Intergenerational equity is a provocative catch-phrase bracketing some of the most important fiscal debates of our time, from today through mid-century. The crucial question posed by intergenerational equity is this: To what extent are post-50 adults financially obligated to future generations? More pointedly: Are those over 50 about to bankrupt the nation as federal entitlement programs become fully accessible and ubiquitous among 76 million old people?
David Walker, former Comptroller General of the United States, quantified the crushing "unfunded liabilities" confronting the nation. As Walker told CNBC, "...we have over $50 trillion in off-balance sheet obligations, $37 trillion for Medicare, $9 trillion for Social Security, and those numbers grow faster than inflation and faster than the economy when the economy grows."
These huge debts must be paid by today's young generations if Privatize-Now pundits are correctly reading their crystal balls. Post-50 adults are ostensibly handing entitlement program invoices to their children and grandchildren. Someday, these generations will die off, having been great parents and grandparents but lousy ancestors. Debt-ridden progeny will see the nation's standard of living race in reverse.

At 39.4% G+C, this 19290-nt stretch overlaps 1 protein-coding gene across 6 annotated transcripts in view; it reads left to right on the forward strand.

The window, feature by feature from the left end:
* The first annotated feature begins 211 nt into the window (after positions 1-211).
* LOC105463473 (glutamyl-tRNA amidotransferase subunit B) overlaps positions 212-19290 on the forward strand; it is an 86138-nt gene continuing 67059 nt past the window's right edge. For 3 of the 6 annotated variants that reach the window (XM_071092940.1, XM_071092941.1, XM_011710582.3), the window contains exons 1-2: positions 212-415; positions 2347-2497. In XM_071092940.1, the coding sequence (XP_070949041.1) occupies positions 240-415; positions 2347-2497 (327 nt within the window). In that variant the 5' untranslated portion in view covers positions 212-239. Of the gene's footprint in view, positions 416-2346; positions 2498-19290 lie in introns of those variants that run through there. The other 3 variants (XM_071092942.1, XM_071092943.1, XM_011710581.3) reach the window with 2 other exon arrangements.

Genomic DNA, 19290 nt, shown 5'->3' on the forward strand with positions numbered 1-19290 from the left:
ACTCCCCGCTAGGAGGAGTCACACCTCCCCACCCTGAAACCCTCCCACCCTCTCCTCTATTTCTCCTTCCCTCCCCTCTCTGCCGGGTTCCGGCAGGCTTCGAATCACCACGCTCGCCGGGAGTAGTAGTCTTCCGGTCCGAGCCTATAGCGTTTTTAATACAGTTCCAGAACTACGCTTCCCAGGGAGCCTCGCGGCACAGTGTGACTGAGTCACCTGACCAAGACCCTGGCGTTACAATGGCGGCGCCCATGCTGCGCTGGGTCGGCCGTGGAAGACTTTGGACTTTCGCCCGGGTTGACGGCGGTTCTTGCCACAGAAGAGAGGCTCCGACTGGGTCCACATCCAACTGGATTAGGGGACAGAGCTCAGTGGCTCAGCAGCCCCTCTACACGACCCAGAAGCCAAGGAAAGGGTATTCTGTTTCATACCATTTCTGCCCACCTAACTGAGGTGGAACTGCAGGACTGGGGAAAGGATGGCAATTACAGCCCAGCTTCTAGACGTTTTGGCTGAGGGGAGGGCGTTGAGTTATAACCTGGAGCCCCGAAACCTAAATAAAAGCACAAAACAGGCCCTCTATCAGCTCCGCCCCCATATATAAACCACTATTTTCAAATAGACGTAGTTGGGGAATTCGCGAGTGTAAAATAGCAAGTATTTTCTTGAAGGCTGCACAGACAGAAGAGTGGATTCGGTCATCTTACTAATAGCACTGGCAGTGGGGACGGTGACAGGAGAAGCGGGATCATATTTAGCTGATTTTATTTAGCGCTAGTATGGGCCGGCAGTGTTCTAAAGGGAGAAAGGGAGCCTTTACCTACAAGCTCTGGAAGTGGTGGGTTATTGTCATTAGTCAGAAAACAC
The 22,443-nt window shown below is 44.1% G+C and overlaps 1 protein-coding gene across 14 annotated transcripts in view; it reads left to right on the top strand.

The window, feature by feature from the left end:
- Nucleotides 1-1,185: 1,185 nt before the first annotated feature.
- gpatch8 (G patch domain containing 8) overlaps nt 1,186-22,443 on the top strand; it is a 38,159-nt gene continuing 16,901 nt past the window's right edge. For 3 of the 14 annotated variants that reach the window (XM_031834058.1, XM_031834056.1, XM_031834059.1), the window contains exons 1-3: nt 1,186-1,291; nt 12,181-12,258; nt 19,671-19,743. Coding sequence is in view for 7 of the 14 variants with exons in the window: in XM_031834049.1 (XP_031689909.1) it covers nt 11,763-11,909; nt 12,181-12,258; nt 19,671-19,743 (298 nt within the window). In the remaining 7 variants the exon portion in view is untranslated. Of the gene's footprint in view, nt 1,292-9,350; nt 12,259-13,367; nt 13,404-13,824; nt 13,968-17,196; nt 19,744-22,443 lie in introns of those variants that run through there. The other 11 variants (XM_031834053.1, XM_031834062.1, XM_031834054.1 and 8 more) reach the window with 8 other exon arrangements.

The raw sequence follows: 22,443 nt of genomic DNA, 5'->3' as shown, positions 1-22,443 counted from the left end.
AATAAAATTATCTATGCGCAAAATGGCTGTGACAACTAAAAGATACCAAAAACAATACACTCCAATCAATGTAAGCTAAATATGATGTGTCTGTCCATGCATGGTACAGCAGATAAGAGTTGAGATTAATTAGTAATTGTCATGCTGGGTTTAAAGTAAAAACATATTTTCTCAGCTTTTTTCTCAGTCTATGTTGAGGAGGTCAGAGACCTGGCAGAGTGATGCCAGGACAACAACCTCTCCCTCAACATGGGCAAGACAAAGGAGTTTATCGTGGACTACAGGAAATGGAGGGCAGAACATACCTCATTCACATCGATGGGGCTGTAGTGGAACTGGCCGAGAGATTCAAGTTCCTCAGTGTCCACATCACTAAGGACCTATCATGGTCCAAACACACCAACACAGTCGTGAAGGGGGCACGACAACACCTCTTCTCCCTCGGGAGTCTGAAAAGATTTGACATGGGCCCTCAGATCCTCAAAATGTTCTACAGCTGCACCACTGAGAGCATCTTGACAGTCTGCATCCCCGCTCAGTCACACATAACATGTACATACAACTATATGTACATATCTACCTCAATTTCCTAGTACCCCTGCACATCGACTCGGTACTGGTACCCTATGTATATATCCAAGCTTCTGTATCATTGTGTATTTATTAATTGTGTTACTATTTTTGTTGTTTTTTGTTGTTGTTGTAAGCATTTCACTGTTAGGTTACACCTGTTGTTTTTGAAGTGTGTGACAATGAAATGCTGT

Intergenerational equity implies that the post-50 generations have one clear and present moral choice: privatize federal entitlement programs so that younger generations will not be penalized by the size and cost of a rapidly aging population. It means that post-50 citizens accept what their parents would not: federal entitlement programs are a Ponzi scheme, history's greatest embezzlement, robbing from younger generations to pay country club dues and wasteful surgical procedures given to elders. This nation does not owe, nor can it afford to fund a geriatric leisure class -- a gerontocracy.
Intergenerational equity means cancelling longstanding socioeconomic contracts between generations that help pay the costs of growing old, becoming sick and eventually dying. When the nation curtails public obligations to cover high costs of old age, society lifts crushing fiscal burdens off the backs of younger generations.
Arguments for public policies shaped by intergenerational equity:
- Entitlement programs are unfunded liabilities backed by IOU's in the form of government bonds. According to the trustees, Social Security's trust fund will run dry in 2036, and Medicare will be exhausted by 2024. The nation is already broke and busted. It is reprehensible to hand unfunded programs to young adults and even unborn children.
- Younger generations should not be required to pay healthcare and retirement costs of their parents and grandparents. The only equitable system is pay-as-you-go, with surpluses saved for tomorrow. Elected leaders have already misappropriated entitlement surpluses planned for by the Greenspan Commission in 1983 to hedge against eventual Boomer old age.
- Medical advancements are extending lives, and the oldest old are dying later from horrific, expensive and slow-moving diseases such as Alzheimer's, partially due to scientific mastery over rapid killers such as heart disease and cancer.